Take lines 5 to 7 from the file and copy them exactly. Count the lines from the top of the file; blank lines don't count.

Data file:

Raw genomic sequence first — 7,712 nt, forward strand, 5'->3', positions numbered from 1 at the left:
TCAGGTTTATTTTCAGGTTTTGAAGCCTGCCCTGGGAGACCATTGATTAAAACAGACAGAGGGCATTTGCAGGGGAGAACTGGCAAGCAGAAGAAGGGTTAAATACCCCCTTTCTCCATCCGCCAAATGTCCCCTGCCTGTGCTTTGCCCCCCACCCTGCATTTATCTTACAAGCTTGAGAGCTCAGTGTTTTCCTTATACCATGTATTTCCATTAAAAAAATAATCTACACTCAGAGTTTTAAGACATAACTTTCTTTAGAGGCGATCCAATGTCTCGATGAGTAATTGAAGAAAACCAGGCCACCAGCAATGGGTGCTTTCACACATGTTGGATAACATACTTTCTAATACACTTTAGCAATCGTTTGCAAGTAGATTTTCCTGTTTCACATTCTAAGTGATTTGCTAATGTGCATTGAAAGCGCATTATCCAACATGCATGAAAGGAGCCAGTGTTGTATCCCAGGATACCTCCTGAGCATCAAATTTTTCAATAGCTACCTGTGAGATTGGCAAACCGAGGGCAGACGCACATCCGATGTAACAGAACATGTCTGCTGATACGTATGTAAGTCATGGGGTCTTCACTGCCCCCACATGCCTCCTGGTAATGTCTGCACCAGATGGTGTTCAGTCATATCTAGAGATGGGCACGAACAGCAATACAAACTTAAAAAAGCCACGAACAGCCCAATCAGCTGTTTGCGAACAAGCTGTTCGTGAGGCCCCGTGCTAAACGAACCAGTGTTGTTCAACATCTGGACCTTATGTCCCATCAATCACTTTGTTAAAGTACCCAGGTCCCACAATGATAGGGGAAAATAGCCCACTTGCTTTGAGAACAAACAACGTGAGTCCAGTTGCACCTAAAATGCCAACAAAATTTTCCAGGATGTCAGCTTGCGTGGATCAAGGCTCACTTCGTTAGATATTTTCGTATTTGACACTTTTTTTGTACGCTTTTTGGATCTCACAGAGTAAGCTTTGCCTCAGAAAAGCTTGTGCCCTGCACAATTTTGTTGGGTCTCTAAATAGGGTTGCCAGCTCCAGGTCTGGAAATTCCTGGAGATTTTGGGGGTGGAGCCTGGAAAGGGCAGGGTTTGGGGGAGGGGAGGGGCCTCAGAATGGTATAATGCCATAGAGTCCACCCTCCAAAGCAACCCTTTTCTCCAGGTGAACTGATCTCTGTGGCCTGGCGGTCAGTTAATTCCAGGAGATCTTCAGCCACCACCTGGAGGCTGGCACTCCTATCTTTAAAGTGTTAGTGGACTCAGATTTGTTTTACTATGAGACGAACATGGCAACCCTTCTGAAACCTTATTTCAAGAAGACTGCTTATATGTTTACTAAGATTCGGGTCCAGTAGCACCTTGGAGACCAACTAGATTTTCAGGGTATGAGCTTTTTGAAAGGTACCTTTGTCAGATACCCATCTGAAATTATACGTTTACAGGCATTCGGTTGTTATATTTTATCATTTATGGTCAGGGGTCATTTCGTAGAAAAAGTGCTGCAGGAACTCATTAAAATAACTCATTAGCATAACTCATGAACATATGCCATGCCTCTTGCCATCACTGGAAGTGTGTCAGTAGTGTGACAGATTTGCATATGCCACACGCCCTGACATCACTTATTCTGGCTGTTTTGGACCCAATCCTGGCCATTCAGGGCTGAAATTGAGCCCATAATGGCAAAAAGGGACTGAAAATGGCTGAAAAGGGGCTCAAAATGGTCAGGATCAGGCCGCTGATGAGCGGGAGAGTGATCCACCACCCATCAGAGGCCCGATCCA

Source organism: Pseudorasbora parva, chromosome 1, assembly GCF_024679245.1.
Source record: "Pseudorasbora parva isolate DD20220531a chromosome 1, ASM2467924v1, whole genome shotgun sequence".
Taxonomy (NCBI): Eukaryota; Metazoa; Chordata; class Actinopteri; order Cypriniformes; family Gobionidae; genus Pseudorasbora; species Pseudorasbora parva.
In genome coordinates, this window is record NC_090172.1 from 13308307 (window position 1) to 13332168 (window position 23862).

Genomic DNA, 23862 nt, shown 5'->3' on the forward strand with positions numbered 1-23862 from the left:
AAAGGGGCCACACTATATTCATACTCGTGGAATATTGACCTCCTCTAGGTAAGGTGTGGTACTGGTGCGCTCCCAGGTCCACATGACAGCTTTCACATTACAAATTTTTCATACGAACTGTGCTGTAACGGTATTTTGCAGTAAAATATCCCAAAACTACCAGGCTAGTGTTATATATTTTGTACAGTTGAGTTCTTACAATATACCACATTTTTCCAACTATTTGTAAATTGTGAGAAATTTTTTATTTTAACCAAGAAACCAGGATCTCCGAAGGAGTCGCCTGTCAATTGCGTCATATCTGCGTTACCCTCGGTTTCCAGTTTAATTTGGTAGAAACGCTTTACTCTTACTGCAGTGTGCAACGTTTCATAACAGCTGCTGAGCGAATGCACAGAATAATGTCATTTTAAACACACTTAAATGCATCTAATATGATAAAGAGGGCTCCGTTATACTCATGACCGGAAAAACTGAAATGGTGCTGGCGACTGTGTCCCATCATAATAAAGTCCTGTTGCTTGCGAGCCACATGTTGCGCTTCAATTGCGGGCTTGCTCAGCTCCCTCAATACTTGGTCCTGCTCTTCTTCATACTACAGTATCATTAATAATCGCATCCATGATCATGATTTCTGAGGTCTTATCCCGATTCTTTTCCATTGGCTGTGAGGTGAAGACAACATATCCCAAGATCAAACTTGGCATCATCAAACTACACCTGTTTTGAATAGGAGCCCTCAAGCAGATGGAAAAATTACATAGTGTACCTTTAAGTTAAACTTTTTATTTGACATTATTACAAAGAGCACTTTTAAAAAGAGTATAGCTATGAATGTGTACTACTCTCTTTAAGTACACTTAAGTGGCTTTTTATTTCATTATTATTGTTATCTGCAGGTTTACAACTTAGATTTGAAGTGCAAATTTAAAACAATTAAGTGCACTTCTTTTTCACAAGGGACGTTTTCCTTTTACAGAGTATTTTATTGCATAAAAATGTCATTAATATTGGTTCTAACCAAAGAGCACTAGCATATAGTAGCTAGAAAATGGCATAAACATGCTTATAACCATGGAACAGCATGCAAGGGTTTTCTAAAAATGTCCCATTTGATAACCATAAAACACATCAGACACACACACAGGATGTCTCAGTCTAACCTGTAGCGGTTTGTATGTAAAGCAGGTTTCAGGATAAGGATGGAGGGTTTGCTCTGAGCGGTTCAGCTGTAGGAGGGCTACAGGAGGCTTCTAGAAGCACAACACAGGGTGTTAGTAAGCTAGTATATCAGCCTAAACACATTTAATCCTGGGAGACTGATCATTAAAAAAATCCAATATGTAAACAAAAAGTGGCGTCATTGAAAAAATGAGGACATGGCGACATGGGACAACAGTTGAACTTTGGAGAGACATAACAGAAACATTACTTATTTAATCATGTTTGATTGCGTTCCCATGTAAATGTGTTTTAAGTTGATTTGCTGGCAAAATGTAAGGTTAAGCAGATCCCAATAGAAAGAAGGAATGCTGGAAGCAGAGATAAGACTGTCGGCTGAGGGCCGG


Taxonomy (NCBI): Eukaryota; Metazoa; Chordata; class Actinopteri; order Cypriniformes; family Gobionidae; genus Pseudorasbora; species Pseudorasbora parva.
In genome coordinates, this window is record NC_090172.1 from 13308307 (window position 1) to 13332168 (window position 23862).

Genomic DNA, 23862 nt, shown 5'->3' on the forward strand with positions numbered 1-23862 from the left: